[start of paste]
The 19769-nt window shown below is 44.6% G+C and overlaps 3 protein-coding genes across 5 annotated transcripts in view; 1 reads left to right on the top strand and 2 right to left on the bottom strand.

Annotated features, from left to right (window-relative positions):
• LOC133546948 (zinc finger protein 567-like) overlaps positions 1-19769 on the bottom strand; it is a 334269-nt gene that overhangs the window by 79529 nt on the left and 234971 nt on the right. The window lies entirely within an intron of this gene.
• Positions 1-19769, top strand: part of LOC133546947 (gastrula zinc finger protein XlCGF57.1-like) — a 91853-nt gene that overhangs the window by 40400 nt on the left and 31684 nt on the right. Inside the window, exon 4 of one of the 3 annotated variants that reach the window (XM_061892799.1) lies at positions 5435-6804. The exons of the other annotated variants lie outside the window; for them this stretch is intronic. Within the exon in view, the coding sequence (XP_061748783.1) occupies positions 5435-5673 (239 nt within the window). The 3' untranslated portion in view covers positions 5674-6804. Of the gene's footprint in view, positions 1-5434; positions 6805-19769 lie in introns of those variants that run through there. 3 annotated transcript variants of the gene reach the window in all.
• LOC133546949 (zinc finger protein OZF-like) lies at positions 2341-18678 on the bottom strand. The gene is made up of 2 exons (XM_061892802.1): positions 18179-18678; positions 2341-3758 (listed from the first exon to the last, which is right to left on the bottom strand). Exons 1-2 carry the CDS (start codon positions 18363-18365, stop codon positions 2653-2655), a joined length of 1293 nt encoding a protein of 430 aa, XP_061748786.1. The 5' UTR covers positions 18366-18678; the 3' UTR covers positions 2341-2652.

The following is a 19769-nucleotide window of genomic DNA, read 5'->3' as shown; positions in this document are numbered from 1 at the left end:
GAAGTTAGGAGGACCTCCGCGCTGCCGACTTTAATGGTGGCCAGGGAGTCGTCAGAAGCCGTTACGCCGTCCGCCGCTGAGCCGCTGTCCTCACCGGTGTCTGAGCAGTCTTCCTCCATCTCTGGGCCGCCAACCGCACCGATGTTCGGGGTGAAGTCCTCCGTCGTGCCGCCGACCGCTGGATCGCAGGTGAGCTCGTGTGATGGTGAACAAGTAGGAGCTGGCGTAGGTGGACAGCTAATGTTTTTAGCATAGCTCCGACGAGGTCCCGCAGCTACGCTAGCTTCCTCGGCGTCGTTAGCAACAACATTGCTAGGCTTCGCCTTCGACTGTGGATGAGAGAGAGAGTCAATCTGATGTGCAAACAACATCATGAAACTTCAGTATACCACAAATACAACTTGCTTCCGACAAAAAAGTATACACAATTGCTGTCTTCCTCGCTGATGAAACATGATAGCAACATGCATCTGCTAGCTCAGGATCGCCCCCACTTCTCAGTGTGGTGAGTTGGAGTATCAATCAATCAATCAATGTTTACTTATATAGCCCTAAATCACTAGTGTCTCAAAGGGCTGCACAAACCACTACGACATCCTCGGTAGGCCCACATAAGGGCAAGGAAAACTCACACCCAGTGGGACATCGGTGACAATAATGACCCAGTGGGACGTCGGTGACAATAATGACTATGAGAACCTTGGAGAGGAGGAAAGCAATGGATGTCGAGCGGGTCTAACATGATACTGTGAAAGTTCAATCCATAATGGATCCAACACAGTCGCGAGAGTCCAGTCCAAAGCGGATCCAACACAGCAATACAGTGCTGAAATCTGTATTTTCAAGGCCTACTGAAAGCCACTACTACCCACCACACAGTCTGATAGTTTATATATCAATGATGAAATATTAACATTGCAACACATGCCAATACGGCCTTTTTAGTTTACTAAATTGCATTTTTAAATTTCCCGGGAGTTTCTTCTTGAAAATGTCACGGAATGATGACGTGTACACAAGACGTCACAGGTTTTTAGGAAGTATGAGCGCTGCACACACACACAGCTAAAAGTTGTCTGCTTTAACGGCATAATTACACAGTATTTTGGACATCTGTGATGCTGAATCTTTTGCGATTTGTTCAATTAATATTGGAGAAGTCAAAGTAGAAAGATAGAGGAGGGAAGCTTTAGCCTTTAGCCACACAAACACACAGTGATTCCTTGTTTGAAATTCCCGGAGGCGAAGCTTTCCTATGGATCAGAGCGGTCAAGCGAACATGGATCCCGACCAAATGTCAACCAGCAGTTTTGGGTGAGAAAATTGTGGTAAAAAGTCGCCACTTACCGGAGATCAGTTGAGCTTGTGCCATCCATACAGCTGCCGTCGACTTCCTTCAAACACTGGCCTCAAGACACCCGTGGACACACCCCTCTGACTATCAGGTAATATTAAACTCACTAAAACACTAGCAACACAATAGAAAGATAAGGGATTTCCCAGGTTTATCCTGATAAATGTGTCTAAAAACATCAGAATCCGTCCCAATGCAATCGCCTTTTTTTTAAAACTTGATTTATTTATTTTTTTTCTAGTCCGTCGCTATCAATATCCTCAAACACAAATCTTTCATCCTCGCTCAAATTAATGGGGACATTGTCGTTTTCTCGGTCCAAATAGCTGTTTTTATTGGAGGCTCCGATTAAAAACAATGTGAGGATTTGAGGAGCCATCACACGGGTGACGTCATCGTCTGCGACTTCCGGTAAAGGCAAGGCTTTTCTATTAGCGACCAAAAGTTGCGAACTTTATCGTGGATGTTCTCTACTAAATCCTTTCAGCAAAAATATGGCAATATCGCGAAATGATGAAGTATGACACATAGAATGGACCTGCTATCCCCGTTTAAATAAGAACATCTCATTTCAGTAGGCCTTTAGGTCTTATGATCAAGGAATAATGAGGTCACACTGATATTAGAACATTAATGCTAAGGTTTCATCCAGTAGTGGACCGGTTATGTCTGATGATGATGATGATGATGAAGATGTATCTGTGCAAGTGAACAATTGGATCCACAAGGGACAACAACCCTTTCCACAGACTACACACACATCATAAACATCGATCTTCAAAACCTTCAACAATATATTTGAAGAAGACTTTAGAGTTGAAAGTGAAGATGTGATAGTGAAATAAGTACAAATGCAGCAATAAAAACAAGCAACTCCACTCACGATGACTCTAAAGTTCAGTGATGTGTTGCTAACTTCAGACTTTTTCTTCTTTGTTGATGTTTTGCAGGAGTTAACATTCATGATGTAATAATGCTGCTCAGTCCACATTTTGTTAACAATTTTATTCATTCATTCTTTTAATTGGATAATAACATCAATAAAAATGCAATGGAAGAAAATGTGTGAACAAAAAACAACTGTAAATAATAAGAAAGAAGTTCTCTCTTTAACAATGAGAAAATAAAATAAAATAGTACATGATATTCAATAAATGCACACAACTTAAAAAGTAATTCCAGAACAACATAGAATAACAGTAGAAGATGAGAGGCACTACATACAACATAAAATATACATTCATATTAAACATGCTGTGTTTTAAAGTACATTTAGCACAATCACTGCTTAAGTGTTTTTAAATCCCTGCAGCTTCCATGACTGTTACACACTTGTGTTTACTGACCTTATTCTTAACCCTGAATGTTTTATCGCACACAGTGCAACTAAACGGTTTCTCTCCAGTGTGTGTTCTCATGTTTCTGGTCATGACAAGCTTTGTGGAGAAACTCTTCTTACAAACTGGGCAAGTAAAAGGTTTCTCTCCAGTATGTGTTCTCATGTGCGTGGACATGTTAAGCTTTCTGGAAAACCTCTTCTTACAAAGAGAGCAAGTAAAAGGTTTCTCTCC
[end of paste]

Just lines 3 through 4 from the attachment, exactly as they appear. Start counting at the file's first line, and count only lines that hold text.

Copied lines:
• LOC133546948 (zinc finger protein 567-like) overlaps positions 1-19769 on the bottom strand; it is a 334269-nt gene that overhangs the window by 79529 nt on the left and 234971 nt on the right. The window lies entirely within an intron of this gene.
• Positions 1-19769, top strand: part of LOC133546947 (gastrula zinc finger protein XlCGF57.1-like) — a 91853-nt gene that overhangs the window by 40400 nt on the left and 31684 nt on the right. Inside the window, exon 4 of one of the 3 annotated variants that reach the window (XM_061892799.1) lies at positions 5435-6804. The exons of the other annotated variants lie outside the window; for them this stretch is intronic. Within the exon in view, the coding sequence (XP_061748783.1) occupies positions 5435-5673 (239 nt within the window). The 3' untranslated portion in view covers positions 5674-6804. Of the gene's footprint in view, positions 1-5434; positions 6805-19769 lie in introns of those variants that run through there. 3 annotated transcript variants of the gene reach the window in all.